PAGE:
Tuesday, December 17, 2013

Hands on the Land

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Featured Site

Sunset in Loxahatchee National Wildlife Refuge, Delray, Florida. Photo courtesy of Daniel Schwen.
Sunset in Loxahatchee National Wildlife Refuge, Delray, Florida. Photo courtesy of Daniel Schwen.
The 221 square mile Arthur R. Marshall Loxahatchee National Wildlife Refuge was established in 1951. Named after Everglades scientist Arthur R. Marshall, the refuge is the northernmost portion of the Everglades. At the refuge, people can enjoy marsh and cypress swamp habitats and see many different kinds of animals and plants. Last year, the refuge had approximately 325,000 visitors.
The Refuge also offers introductory in-service teacher workshops and hosts nationally acclaimed workshops including Project WILD, Aquatic WILD, Fire In Florida’s Ecosystems, Project Learning Tree, and Indoors and Out: Connecting Classrooms to Nature in partnership with the Preservation Foundation of Palm Beach and the Marshall Foundation.
Palm Beach County teachers learn how to monitor aquatic life at Loxahatchee NWR. Photo courtesy of the Arthur R. Marshall Foundation.
Palm Beach County teachers learn how to monitor aquatic life at Loxahatchee NWR. Photo courtesy of the Arthur R. Marshall Foundation.

Where the Glades Meets the Classroom

Regional EE mini-grants take root
As a recipient of one of the Florida Department of Environmental Protection's regional EE mini-grants, the Arthur R. Marshall Foundation recently invited Jupiter Middle School teachers to join efforts with the Foundation and the ARM Loxahatchee National Wildlife Refuge to explore ways to teach about Everglades restoration.
The Foundation's innovative, place-based learning opportunities will deepen student experiences at the refuge though hands-on science. The award funds three days of professional development for teachers, who will participate in a service learning project and bring 120 students from Jupiter Middle School to the Loxahatchee twice during the school year. Central to this partnership is the use of the Hands-on-the-Land website to share site information, instructional resources, and eventually project results.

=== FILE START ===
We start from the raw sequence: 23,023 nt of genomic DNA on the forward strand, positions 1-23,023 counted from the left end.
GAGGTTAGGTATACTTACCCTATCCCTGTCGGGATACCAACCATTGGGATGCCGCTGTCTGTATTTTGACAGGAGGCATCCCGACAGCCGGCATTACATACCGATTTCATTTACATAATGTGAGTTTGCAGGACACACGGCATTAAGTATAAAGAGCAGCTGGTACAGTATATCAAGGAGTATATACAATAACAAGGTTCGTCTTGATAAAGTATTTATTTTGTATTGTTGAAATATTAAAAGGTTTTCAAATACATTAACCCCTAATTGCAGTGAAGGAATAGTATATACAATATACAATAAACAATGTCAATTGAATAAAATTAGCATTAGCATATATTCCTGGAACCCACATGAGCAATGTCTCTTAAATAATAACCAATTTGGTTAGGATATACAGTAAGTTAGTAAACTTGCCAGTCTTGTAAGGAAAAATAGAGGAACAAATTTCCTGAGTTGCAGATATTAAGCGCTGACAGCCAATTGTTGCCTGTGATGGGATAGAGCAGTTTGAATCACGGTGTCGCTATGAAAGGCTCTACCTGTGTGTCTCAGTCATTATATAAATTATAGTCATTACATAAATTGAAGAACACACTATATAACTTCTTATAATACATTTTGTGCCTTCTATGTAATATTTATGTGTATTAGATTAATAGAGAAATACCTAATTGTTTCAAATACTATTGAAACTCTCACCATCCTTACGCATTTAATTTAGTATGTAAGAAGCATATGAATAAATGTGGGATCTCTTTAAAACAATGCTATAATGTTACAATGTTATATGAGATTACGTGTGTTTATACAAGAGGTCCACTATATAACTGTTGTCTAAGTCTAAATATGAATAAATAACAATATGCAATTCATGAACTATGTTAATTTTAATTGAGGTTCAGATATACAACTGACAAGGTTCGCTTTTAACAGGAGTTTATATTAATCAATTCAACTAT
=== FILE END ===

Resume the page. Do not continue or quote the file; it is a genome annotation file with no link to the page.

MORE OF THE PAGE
Established in 1998, the Foundation has quickly grown to become a leader in environmental education and is the only non-profit in South Florida offering hands-on learning opportunities in Everglades restoration and preservation. Since the organization's founding, their message has reached more than three million people through many programs and events, as well as via partnerships with other environmental and community groups.
This project will inspire teachers and students with a greater understanding of the Everglades ecosystem, the interdependent nature of life, and the role that clean water plays in maintaining a healthy ecosystem. This project will also support Jupiter Middle School's new outdoor classroom.

Quantifing biodiversity

STEM Opportunity: NIMBioS Education Module

Mathematics is an under-appreciated but important tool for the life sciences, from mathematically modeling biological processes to making sense of real biological data. This activity was designed for a Girls in Sciencecamp at the Great Smoky Mountains National Park at Tremont. The camp gives these girls the opportunity to become familiar with the natural world by hands on research in the park.
Biodiversity is important for ecosystem health and productivity. Greater biodiversity provides greater opportunities to find new organisms that can be important food sources or new medicines for people around the world. Also, high biodiversity makes ecosystems more resilient; with increasing threats to species from global climate change or in the event of a catastrophe, more species can mean a greater potential that some organisms will have the necessary traits to survive. But what exactly is biodiversity? How does one go about measuring whether biodiversity is greater in one place compared to another?


Project Archaeology:
Investigating Shelter

Investigating Shelter is a supplementary science and social studies curriculum unit for grades 3 through 5 developed by Project Archaeology, a BLM partner. Students can seamlessly integrate science (STEM) with literacy, mathematics, social studies, and history. The curriculum consists of nine comprehensive lessons guiding students through the archaeological study of shelter including a toolkit of archaeological and scientific concepts and a final performance of understanding.

Upcoming Events

Green Engineering in the Elementary Classroom
Tuesday, January 28, 2013 at 7:00 p.m. EST.
Free Webinar: You must register for EE Week 2014 to participate in this webinar. (http://www.eeweek.org)
2014 National NSTA Conference
Boston, MA
April 3 – 6
Join teachers and scientists for top-notch professional learning opportunities, fresh ideas for your classroom teaching, and chances to learn about what really works from your peers.
EE Week 2014 April 13-19
Join a national network of educators and organizations dedicated to increasing the environmental knowledge of K-12 students.

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North Carolina NCCAT participants

North Carolina NCCAT participants
At the Wayah Bald Fire Tower

Mary Jane

Mary Jane
On top of Silers Bald